By Arun Srivastava
Boris Johnson is known for his excellent manoeuvring political skill. His rusticity has added to his charisma and this has been primarily the reason that Britons entrusted him to task to lead their country. Obviously the person who has put lot of efforts to build his image over the years would not like to be smeared by his incompetence to handle the present economic crisis that grips Britain. Apparently his announcement that he would not be contesting the Conservative Party leadership race did not come as surprise.
His determination not to allow Rishi Sunak to walk into the prime minister’s house is an open secret. He had earlier used his might to ensure the victory of Liz Truss. If the sources are to be believed Truss had resigned after getting the consent of Johnson. It was only his resolve to foil the move of Sunak to occupy the office of the prime minister that as a manifestation of sheer desperation, Boris only four days back had come back from a Caribbean holiday to make a fresh bid for the job.
But after landing in London Boris had come to realise the proclivity of the crisis. It was after the evaluation of the nature of the catastrophe that at the advice of his close aides he decided against putting his head on the altar. His lack of economic acumen and inability to salvage the situation reigned his decision. Instead of throwing his hat in the ring, he preferred Sunak as the sacrificial goat. It is beyond comprehension, indeed shocking, that a politician claiming to have the support of more than 100 MPs would push away the office of prime minister. But Boris did it. The primary reason has been he did not intend to lose his image and charisma by again failing to deal with the mounting econo0mi9c woes of Britain.
Winning the 2024 general election would naturally have been his main moral responsibility. Boris is aware that it would not be possible for him to salvage the situation before 2024. His failure would simply eclipse his image and charisma. It would be wrong to construe that he has no lust for power. Basically it was his insatiable greed for power that he rushed to London for becoming the prime minister once again. But it was the seriousness of the economic crisis that made him retreat. Yet another major factor that made him withdraw from the contest was the refusal of large number of Tory law makers to extend their support to him and endorse his candidature.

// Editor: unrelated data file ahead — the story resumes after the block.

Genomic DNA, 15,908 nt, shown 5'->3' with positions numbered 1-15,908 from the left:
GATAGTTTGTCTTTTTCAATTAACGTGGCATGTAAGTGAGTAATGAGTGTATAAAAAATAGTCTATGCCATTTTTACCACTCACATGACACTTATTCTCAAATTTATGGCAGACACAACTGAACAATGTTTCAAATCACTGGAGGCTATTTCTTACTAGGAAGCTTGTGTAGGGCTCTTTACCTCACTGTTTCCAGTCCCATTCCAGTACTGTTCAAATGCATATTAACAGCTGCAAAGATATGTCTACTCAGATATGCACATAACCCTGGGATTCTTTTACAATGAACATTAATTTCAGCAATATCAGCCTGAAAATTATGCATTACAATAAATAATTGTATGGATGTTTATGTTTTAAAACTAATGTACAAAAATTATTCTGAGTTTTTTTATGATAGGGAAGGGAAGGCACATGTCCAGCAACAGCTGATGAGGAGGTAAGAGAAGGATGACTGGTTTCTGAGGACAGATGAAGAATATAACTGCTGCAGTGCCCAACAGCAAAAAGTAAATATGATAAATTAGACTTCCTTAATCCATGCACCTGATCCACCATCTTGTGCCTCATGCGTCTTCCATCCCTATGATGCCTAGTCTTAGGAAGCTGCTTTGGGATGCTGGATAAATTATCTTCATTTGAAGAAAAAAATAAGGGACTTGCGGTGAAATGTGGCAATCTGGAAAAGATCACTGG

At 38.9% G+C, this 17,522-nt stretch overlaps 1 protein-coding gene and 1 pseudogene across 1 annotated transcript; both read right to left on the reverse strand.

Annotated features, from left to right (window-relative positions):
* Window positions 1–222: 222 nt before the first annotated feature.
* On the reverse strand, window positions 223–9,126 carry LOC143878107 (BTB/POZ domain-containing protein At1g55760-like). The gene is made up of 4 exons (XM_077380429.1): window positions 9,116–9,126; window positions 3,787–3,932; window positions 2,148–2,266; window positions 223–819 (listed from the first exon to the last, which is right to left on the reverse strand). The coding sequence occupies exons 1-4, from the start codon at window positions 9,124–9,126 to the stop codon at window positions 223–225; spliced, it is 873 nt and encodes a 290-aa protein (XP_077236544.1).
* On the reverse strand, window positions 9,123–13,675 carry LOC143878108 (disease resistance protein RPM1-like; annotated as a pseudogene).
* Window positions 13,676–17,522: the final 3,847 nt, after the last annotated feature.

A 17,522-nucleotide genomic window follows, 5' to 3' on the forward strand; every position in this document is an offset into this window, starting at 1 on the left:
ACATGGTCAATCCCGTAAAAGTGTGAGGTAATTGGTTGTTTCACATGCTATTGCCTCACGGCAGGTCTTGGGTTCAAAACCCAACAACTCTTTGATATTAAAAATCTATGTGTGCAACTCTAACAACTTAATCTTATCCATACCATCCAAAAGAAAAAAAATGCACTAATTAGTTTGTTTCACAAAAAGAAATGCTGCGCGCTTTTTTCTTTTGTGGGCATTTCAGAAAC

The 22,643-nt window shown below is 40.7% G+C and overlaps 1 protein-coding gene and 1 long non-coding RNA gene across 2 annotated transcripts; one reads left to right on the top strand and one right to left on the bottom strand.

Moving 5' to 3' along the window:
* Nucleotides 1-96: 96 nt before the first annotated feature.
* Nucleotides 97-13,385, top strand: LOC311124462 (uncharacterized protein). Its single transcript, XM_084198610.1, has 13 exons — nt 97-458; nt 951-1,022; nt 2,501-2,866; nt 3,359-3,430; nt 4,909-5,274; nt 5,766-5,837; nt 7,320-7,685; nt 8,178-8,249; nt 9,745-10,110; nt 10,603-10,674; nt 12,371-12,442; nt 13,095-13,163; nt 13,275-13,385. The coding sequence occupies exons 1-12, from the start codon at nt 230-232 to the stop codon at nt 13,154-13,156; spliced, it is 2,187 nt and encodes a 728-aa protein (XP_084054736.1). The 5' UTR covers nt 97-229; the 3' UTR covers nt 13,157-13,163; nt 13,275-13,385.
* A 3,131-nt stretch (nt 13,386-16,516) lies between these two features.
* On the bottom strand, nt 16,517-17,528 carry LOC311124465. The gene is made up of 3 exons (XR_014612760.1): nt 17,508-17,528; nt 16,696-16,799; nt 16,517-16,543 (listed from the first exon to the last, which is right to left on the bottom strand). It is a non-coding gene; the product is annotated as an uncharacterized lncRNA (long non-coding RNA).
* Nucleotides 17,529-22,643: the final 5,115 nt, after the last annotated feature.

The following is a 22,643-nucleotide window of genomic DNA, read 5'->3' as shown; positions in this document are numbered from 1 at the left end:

The Tory lawmakers knew from the very beginning, the day Boris resigned, that he was not fit the job. This was the reason that they had rallied behind Sunak against Truss. The mishandling of the economic disaster by Liz Truss further strengthened their belief that none else but only Sunak can bell the country out of the economic tragedy that has befallen.
Sources also maintain that notwithstanding Boris claim of mustering support of more than 100 MPs, the reality remains that the number of his MP supporters did not cross the hundred mark. The sources claim Boris had the backing of around 59 Tory MPs, including some high-profile cabinet members. On the contrary Sunak, leads the nominations among Tory MPs with around 144 supporters, and Penny Mordaunt with around 23.
It is interesting to watch the predictions of bookmakers’. Though everyone was sure that Boris would allow Sunak to enter into PM office, Sunak has been the bookmakers’ favourite. The mood in favour of Sunak was set by the corporate sector. The business and Corporate sectors were feeling fidgety at the inability of the Conservative leadership. They were in a piquant situation. Some of them favoured the Labour leadership, they were not sure that a new government under the Labour would be able to face the economic challenges. The not too aggressive approach of Keir Starmer towards the catastrophe and his inability to come out with comprehensive alternative economic model has simply disillusioned the business and corporate sectors.
Though the Labour has demanded holding of fresh general election, it did not get wide response. A feeling grips the psyche of the people that fresh election would further aggravate the economic crisis. With British economy already struggling, the possibility of steep price increase might force many in the country to choose between food and heating this winter, looms menacingly.
Sunak, who won Tory leadership contest on Monday, is poised to walk into 10 Downing Street after an audience with King Charles III on Tuesday. Sunak himself admitted: “The UK is a great country, but there is no doubt we face a profound economic challenge. We now need stability and unity and I will make it my utmost priority to bring our party and our country together; because that is the only way we will overcome the challenges we face and build a better, more prosperous future for our children and our grandchildren”.
He also promised; “There will be integrity, professionalism and accountability at every level of the government I lead and I will work day in and day out to get the job done. I am asking you for the opportunity to help fix our problems. To lead our party and country forward towards the next general election, confident in our record, firm in our convictions and ready to lead again.”
Though Sunak had faced racism during his race to the top, one thing is clear that his rise to the top post underlines much has changed in Britain. It is worth recalling that in 1968 Enoch Powell made his famous “Rivers of Blood” speech, which denounced immigration. Again as recent as in 1989, cabinet minister Norman Tebbit suggested a ‘loyalty test’ under which immigrants should be asked which cricket team they supported: England or India/Pakistan. Tebbit himself admits those days are now long gone. Significantly in his vision statement, the former finance minister highlighted his track record of serving in the Cabinet, helping to steer the economy through the toughest of times with the COVID pandemic. (IPA Service}